A Buck Dancer’s Choice: A Benefit For The Rex Foundation is a two-disc set of music performed by ALO, Bob Weir and the Mickey Hart Band on December 1, 2012 at the Fillmore in San Francisco. There were three sets that night. These CDs features music from all three sets (and there is a lot of music; each disc is just over 79 minutes).
As the title says, the concert and this CD benefit the Rex Foundation, a non-profit charitable organization established in 1983 by members of the Grateful Dead and their friends. It was named after Rex Jackson, a Grateful Dead roadie and later road manager. A Buck Dancer’s Choice is in honor of Jon McIntire, who was a manager of the Grateful Dead and also a member of the board of directors for the Rex Foundation. (He died in February, 2012.) The title comes from a line in the Grateful Dead song “Uncle John’s Band."
The first disc opens with songs by members of ALO (Animal Liberation Orchestra). “Listen To The River” has a groovy vibe and good vocals, and a nice lead guitar part done over some percussion. “Easy” is a really good little acoustic number. “But these are desperate times to be alive/To try and thrive/Easy, don’t push, don’t shove/Just try to lay back and love/Your life for a minute/Because you’re livin’ it, baby.”
Bob Weir joins them for two songs. The first is “Me & My Uncle,” the song the Grateful Dead played more times than any other song. This is a cool, slightly slow acoustic rendition, with a nice instrumental section. The second song is more surprising, an interesting rendition of “Dark Star.” It’s still odd to me to hear Bob sing Jerry’s songs. During the second verse, Bob really holds onto certain notes, stretching out those words, giving the song a different twist.
Then – and this is a total joy – Bob Weir does a solo acoustic set. I got to see Bob Weir and Rob Wasserman perform a series of acoustic shows in 1989, and this music took me back to those great days. Bob starts with “Loose Lucy,” and is clearly having fun with this Jerry tune. “Thank you for a real good time.” There’s a playful shout during an instrumental section. Is it possible to jam by yourself? Well, Bob does it. These aren’t short renditions. Three of his four tunes are each eight minutes.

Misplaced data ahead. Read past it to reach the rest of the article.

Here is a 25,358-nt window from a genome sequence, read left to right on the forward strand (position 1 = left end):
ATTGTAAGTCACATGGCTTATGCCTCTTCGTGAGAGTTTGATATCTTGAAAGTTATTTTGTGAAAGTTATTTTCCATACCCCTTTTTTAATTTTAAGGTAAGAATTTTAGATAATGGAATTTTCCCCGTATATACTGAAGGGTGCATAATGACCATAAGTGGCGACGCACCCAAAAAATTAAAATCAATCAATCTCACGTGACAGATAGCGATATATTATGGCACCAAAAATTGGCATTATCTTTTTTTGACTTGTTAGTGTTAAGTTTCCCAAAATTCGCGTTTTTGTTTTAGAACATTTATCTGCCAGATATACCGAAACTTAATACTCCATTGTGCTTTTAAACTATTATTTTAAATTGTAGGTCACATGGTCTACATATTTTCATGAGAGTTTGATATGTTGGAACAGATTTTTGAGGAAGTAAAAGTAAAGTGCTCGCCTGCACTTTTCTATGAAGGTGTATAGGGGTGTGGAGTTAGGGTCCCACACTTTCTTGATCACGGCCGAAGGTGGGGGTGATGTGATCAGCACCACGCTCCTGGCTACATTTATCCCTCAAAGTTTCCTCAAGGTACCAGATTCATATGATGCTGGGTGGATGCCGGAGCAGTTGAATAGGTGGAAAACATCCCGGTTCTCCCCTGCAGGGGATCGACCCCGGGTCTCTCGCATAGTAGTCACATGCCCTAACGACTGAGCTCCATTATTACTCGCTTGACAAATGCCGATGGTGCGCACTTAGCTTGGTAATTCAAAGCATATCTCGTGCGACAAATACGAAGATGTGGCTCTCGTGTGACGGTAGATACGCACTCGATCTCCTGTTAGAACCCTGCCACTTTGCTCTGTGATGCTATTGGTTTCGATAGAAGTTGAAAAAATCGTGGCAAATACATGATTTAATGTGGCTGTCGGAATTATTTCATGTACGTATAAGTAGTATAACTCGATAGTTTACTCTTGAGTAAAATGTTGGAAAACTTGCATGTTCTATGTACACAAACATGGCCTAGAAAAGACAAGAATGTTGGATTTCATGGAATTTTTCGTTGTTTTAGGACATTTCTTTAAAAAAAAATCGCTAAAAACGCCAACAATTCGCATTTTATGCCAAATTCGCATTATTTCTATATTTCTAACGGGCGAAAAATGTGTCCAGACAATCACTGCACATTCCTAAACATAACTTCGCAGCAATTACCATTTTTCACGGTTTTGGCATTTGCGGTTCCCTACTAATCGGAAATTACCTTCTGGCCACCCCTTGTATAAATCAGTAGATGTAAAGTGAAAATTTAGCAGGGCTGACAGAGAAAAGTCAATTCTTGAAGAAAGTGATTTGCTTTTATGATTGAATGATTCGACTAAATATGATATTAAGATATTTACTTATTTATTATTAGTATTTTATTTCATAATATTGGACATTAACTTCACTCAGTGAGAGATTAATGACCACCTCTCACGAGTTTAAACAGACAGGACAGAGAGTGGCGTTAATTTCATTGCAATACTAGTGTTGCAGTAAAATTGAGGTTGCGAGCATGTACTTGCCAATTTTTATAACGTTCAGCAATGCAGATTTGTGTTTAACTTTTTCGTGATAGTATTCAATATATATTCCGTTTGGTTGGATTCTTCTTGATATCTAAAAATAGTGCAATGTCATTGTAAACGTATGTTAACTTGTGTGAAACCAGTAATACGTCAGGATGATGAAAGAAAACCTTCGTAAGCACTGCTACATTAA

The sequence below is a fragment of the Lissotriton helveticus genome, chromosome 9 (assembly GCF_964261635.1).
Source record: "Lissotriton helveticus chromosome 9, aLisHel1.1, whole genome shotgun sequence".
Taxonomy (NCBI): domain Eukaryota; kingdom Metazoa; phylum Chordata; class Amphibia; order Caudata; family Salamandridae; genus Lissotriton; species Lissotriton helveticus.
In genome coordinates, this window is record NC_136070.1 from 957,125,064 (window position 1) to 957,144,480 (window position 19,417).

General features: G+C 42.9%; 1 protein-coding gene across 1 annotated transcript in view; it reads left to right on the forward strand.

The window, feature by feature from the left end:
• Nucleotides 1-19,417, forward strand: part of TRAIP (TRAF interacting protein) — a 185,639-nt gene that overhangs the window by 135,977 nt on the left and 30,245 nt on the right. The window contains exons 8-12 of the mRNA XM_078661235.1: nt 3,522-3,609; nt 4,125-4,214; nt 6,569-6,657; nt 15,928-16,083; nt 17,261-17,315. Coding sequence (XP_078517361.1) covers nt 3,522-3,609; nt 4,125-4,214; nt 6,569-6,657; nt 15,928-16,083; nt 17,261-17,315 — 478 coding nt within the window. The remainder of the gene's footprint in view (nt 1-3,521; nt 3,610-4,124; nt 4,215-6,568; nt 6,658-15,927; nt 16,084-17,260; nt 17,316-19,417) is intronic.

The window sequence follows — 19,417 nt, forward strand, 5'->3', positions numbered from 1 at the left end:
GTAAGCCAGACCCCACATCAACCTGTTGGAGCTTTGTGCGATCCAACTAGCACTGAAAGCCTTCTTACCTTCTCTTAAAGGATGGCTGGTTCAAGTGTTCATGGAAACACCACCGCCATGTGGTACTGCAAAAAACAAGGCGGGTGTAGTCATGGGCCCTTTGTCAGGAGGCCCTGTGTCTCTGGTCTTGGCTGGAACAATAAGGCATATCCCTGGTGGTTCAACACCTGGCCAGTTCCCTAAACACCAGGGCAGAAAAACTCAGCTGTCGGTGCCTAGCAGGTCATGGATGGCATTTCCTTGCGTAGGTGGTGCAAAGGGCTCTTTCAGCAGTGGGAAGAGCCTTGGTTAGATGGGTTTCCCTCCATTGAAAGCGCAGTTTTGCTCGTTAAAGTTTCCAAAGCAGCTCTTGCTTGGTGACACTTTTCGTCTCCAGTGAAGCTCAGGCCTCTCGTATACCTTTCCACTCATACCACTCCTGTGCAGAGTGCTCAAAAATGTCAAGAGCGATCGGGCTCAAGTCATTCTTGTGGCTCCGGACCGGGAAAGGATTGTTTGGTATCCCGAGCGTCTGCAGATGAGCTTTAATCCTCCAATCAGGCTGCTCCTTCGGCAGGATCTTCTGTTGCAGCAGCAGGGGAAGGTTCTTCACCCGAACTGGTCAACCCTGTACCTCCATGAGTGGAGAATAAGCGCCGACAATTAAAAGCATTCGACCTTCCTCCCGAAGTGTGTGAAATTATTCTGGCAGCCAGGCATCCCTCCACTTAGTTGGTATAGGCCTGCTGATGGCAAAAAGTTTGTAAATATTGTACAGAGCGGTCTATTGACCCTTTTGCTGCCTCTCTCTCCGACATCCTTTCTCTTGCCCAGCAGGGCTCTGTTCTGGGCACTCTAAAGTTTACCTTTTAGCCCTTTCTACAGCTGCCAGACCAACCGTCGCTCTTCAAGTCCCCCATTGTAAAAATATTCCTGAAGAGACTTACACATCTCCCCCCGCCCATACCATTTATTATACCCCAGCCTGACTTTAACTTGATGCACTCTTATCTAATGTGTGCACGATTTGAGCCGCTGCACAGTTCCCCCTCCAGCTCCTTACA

And it seems an odd thing, but he does a solo acoustic version of “Playing In The Band.” Holy moly. The beginning has a completely different feel, and is wonderful. And then he kicks in, with no lack of power, I assure you. At the end, Bob jokes, “I had anticipated doing that a bunch smoother.”
Bob also does “Peggy-O” and “Black-Throated Wind,” the latter being an excellent song that first appeared on Bob’s 1972 “solo” album, Ace. This version features a fairly powerful vocal performance, with a particularly interesting delivery of “You’ve done better by me than I’ve done by you.”
And then the Mickey Hart Band performs. They begin with a tribal-sounding version of the “Samson & Delilah” beat. It’s pretty amazing. And then they launch into the tune – a great, intense rendition. That leads to “Cut The Deck,” a song written by Robert Hunter, Mickey Hart, Cliff Goldmacher and Ben Yonas. This song is kind of beautiful at times, and is one I hadn’t heard before. “All I ever wanted was some of your love.”
The second disc is the Mickey Hart Band, with the first two tracks featuring Bob Weir sitting in on vocals and guitar. The first is “China Cat Sunflower,” and it includes the old shout of “China Cat,” which the Dead did way back at the beginning – a very cool and surprising touch. A good jam leads perfectly into “I Know You Rider.” This is a really good, smooth rendition, and Bob sings the “northbound train” verse.
“Heartbeat Of The Sun” begins as an odd, moody, spacey tune, with elements of electronica. Seven and a half minutes in, it changes, taking on an insistent beat and increasing in pace. (I wonder how many audience members timed their trips to peak at this point.) There is a bit of stage banter from Mickey at the end of the track (about the Rex Foundation and his wedding anniversary).
They do another Grateful Dead tune, “Franklin’s Tower” (a song the Dead played at my first show – yes, without “Help On The Way” and “Slipknot”). “If you get confused, listen to the music play.” This version has a cool jam toward the end, mostly vocals and percussion.
“Time Never Ends” is electronica with some sampling of political speeches. It has a bit of a trippy feel, and I’m totally into it. “Time stands still and always will.” The vocals at times remind me a bit of Grace Slick. And then we hear that familiar Bo Diddley beat, and yes, we’re off into “Not Fade Away.” The disc ends with the always-sweet “Brokedown Palace.”
CD Track List
- Listen To The River
- Falling Dominoes
- Me And My Uncle
- Dark Star
- Loose Lucy
- Playin’ In The Band
- Black-Throated Wind
- Samson And Delilah
- Cut The Deck
- China Cat Sunflower
- I Know You Rider
- Heartbeat Of The Sun
- Jersey Shore
- Franklin’s Tower
- Time Never Ends
- Not Fade Away
- Band intros
- Brokedown Palace
A Buck Dancer’s Choice: A Benefit For The Rex Foundation is available as a download, and on CD through nugs.net.